When companies talk about “customers” they might picture shoppers coming into a store and looking around at what’s on the shelves. And that would have been true -- at one point. Today, however, customers might be browsing lots of places besides a physical location, and even then they’re likely to have their heads buried in their smartphones, laptops or even wearables.
The rise of mobile technology goes way beyond the devices themselves, of course. Most of us have a slew of apps we turn to all day long as well, in addition to browsing online and enjoying streaming services. Notifications from those apps, text messages from family and friends and of course email means consumers have gotten used to being constantly connected. The challenge for marketers is not figuring out how to distract them from their digital habits, but how to find a place alongside them.
Many marketers have already learned that there are big advantages in targeting constantly connected consumers. One is reach -- digital devices can access content anywhere, at any time, which means the addressable market for a whole range of products and services is larger than would have been possible before. Then there’s all the data. As consumers browse online, consume content and make purchases, they’re offering up valuable information about their likes, dislikes and other behaviours that allow marketers to work in more personalized and relevant ways.
And finally, whereas someone driving on the highway may miss an expensive billboard ad or flip past commercials when they’re watching TV, marketers who think digital-first have a wide variety of channels to conduct a campaign. If consumers ignore what a brand is telling them the first time around, in other words, there are lots of other chances to try again.
As you develop your own marketing plan for 2019, make sure you not only recognize the constant connectivity of consumers but turn it into one of your biggest assets.
Imagine someone shopping in a department store. Suddenly, the sound of thunder strikes from outside, and everyone suddenly realizes there is going to be a major storm coming.
If you’ve established a strong relationship with your target audience, this is where smart marketers can respond to what’s going on in the world to be of greater help to them. Imagine the department store instantly sending out a text message notifying shoppers they could get a discount on umbrellas and rain gear, for example. Or, if the store includes an automotive department, an email could go out reminding shoppers of the upcoming need for winter tires.
This kind of strategy isn’t limited to physical locations, of course. Depending on the event, look across the channels where your top customers are most likely to be spending their time and make sure they realize you’re quick to think of them and their needs -- maybe even before they do.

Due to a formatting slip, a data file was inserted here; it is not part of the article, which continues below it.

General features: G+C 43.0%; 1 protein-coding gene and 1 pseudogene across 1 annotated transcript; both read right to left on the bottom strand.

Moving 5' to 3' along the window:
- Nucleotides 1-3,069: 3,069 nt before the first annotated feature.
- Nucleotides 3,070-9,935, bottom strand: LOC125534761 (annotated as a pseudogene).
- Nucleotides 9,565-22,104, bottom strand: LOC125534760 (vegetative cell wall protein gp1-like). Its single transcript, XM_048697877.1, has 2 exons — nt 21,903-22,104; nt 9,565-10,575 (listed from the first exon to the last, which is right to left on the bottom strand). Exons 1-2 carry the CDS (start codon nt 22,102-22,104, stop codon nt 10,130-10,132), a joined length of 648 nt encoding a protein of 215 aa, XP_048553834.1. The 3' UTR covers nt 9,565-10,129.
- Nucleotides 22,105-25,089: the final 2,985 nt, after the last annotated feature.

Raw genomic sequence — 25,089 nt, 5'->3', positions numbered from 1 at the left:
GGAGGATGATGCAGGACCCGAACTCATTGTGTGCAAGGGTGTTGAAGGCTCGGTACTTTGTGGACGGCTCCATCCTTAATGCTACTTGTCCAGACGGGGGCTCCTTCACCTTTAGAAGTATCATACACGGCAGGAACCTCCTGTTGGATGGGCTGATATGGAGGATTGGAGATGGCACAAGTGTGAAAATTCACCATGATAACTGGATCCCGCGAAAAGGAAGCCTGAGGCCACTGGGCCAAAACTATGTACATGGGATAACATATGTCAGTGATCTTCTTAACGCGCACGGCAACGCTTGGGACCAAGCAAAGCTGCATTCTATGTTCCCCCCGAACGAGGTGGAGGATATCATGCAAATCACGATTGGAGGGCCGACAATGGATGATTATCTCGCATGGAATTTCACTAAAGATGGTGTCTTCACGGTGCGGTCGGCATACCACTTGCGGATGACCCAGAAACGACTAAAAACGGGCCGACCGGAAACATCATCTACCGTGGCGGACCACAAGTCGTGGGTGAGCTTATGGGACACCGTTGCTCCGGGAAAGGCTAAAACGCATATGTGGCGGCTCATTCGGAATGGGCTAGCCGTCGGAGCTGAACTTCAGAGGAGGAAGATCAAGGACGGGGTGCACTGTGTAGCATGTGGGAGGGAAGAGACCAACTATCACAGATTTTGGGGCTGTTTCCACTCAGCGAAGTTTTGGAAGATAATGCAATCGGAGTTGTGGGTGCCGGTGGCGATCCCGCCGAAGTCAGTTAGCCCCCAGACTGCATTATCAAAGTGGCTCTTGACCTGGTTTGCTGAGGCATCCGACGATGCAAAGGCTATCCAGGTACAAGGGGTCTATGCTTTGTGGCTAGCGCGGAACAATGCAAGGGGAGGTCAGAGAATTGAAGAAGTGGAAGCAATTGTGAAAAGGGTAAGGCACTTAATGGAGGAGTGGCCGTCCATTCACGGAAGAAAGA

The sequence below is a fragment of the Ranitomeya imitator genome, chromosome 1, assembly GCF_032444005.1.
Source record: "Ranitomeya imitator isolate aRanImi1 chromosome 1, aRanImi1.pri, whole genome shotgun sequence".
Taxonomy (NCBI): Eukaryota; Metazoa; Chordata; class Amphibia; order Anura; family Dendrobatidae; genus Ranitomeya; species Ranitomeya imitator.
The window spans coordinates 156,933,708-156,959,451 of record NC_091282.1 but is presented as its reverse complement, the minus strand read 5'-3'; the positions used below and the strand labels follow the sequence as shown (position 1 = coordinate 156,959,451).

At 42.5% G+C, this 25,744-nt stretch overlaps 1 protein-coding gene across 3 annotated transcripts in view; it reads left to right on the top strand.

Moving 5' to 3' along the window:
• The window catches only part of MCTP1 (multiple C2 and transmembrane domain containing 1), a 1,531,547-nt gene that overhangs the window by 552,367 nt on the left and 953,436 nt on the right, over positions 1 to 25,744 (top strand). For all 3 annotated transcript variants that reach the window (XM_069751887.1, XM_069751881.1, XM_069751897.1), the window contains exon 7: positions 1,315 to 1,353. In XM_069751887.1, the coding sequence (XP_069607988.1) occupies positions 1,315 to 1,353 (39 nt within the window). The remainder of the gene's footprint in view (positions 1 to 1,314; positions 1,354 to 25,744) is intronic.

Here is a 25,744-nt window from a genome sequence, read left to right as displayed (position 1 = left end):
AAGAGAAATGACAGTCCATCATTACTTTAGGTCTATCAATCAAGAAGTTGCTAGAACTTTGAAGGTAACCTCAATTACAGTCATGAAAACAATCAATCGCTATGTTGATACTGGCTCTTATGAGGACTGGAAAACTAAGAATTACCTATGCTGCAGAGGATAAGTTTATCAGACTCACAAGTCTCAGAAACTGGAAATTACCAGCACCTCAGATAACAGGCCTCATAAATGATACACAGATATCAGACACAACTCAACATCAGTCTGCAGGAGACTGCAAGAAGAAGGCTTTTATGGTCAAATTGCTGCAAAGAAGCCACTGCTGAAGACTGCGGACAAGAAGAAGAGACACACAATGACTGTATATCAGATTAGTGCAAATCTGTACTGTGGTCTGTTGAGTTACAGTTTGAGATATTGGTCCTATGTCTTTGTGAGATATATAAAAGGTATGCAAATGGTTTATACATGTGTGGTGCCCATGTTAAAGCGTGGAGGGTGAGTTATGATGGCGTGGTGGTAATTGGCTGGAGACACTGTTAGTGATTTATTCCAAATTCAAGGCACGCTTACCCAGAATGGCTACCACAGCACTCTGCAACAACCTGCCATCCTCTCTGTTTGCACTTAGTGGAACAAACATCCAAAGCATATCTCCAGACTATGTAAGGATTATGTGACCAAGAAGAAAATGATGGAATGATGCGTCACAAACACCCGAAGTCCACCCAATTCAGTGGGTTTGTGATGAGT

Marketers might once have fretted over the details of their website visits, noticing customers coming to look at particular product pages but not seeing that activity convert into actual sales. Or they might have used social listening tools to see what kind of products and services their customers were most interested in, but struggled to find ways to get them making a purchase.
Today, the technology exists to be far more ubiquitous as a brand. Anyone arriving on a website today, for instance, can be greeted via chatbot in much the same way as a store associate in a physical retail store might approach a customer when they walk in. The opportunities on social media, meanwhile, go well beyond listening today but can include targeted advertising as well as direct dialogue with customers that lead them to a buying decision.
Consumers may be quick to skim over ads, email messages and other forms of branded communication, but not when they feel they’re being treated like the unique human beings they are.
Beyond simply opening an email with their first name, marketing automation like Marketing Cloud provides a range of options to approach customers based on their past purchases, demographics and any other information they’ve been willing to share. This can take the form of personalized ads that retarget them so they don’t forget to take advantage of discounts or limited-time offers, for instance. Marketers could also craft unique emails for segments or individual customers, which is much more likely to get their attention than something generic.
One-to-one marketing was long considered the Holy Grail for many businesses, but the fact is that it’s here today.
Just because consumers are constantly connected, that doesn’t mean brands should be constantly marketing to them. No matter what kind of tactics you use, you’ll get your best results when you look at the data to identify the right time -- as well as the right channels -- to begin or continue a conversation with them.
And the word “conversation” is essential here. In the Age Of The Customer, being as connected as your target market isn’t enough. It’s also critical to treat every interaction as a give-and-take exercise, where you’re as focused on learning more about your customers as you are getting them to open their wallets.
Acting that way can make all the difference between a brand that shines in a digital first world and one that simply gets lost amid everything else taking place on a constantly connected consumer’s scree